While I agree that doing the lamination will be easy, I think it will be difficult without some carving skills and tools to get a very even shape. And if you want the curve to go two ways the way the railing does (around the corner and then down) you'll have trouble doing that with a lamination. You'll need to make it very wide at the end, and then saw that curve (on the left) after the glue-up. Also, the plys of the lamination will be visible when you shape through the various layers after the glue-up, and on the left curve, they'll really look bad, IMO. The proper way to do this is to use solid wood, and do the straight section as one piece, then the curves at the bottom as another piece. You'll need a big bandsaw (with about 12" cutting height) to saw out the curve in all 3 dimensions. And then either a very skilled man on a shaper, or an experienced carver.

I'd not try this at home, unless you've done a lot of woodworking, and are looking for a challenge.

Nate
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Old 11-01-2007, 10:55 AM   #8
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Wooden Top For Wroght Iron Railings


If the plys alternated, and were seams tight...it would look fine. I guess it depends on what type of cap the OP was looking for. If it were just a cap, say 1/2" or so thick, rounded on the edges, my way would work. If the OP wanted a full blown hand railing, no...it's not the way.

ThomF, do you have any other details of what your looking for that may help us narrow this a bit for you?
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Old 11-01-2007, 11:01 AM   #9
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Wooden Top For Wroght Iron Railings


If the plys were alternated, and the railing stained, you'd have even more contrast between the layers. The end grain and edge grain plys would absorb the stain very differently.

You're right though - I was thinking of a proper hand-rail shape, not a 3/4" tall bullnose edge on both sides. That would certainly be more reasonable. I'm still not sure it would be much easier than solid stock, and it wouldn't look as good as solid. But it wouldn't be the impossible task of making a real handrail from bent lamination in that shape.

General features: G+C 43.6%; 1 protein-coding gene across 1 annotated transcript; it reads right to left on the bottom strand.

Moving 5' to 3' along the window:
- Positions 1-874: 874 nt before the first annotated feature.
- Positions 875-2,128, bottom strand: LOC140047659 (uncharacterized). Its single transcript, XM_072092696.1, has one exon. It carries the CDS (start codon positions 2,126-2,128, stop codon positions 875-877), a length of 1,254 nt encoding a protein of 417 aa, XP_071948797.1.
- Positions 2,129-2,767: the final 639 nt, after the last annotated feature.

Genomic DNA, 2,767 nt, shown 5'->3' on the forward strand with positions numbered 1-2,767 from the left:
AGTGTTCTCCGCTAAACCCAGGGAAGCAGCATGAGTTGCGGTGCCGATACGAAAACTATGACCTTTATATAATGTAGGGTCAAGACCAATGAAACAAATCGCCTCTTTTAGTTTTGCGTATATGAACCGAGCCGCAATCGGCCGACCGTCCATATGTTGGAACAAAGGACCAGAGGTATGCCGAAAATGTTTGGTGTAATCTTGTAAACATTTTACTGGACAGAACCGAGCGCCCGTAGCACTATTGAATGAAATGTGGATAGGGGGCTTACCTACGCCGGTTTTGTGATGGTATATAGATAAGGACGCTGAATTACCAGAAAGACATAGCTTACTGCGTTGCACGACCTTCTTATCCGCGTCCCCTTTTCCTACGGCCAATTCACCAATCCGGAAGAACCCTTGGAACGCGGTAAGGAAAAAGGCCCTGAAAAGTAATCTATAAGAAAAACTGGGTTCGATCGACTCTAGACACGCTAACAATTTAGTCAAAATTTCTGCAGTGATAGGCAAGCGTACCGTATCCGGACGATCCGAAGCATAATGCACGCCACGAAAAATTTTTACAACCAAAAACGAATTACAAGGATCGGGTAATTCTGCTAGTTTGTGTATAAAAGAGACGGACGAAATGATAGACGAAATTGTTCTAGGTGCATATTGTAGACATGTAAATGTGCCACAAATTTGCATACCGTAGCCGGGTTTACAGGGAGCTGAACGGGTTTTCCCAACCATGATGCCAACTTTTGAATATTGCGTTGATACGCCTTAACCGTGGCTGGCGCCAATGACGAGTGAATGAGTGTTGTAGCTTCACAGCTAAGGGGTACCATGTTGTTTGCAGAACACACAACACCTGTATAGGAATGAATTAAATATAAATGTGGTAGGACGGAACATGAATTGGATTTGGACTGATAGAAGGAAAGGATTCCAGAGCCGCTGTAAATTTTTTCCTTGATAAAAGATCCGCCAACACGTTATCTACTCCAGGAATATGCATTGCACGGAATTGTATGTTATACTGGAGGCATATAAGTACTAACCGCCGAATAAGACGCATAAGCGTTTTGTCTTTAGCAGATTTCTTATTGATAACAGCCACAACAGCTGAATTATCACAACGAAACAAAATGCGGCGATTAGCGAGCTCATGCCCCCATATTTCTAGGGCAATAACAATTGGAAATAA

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Old 11-01-2007, 11:11 AM   #10
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Wooden Top For Wroght Iron Railings


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If the plys were alternated, and the railing stained, you'd have even more contrast between the layers. The end grain and edge grain plys would absorb the stain very differently.

A grain filler will greatly diminish the stain color difference. In addition, the only place end grain may be visible would be on the first corner, and if the plys were wide enough and altered, they would be nearly invisible on step side. I would use 2" wide strips and rather than just let them run long, I would miter them as long as they overlapped at the joint it would be plenty stong. Again...if it's a full blown hand rail cross section...no way would I attempt it.

Hopefully ThomF will reply shortly.
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Old 11-01-2007, 11:41 AM   #11
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ThomF, do you have any other details of what your looking for that may help us narrow this a bit for you?
I was planning on picking up most of the top rail parts from a standard handrail supply catalogue. Perhaps something like: http://www.stairsupplies.com/eng/products/fittings
Essentially, I had planned on purchasing the straight elements and end pieces. For the end pieces I was thinking of using something like their left and right turnouts.

But this would leave me with the need to create a transition piece between the straight pieces and the end pieces on both ends. Each transition piece would probably only need to be about 6-8 inches in length, but it would seem to be difficult to create with laminates and match the standard pieces.

I sent an email note to the site, asking for advice, but they never responded.

Thom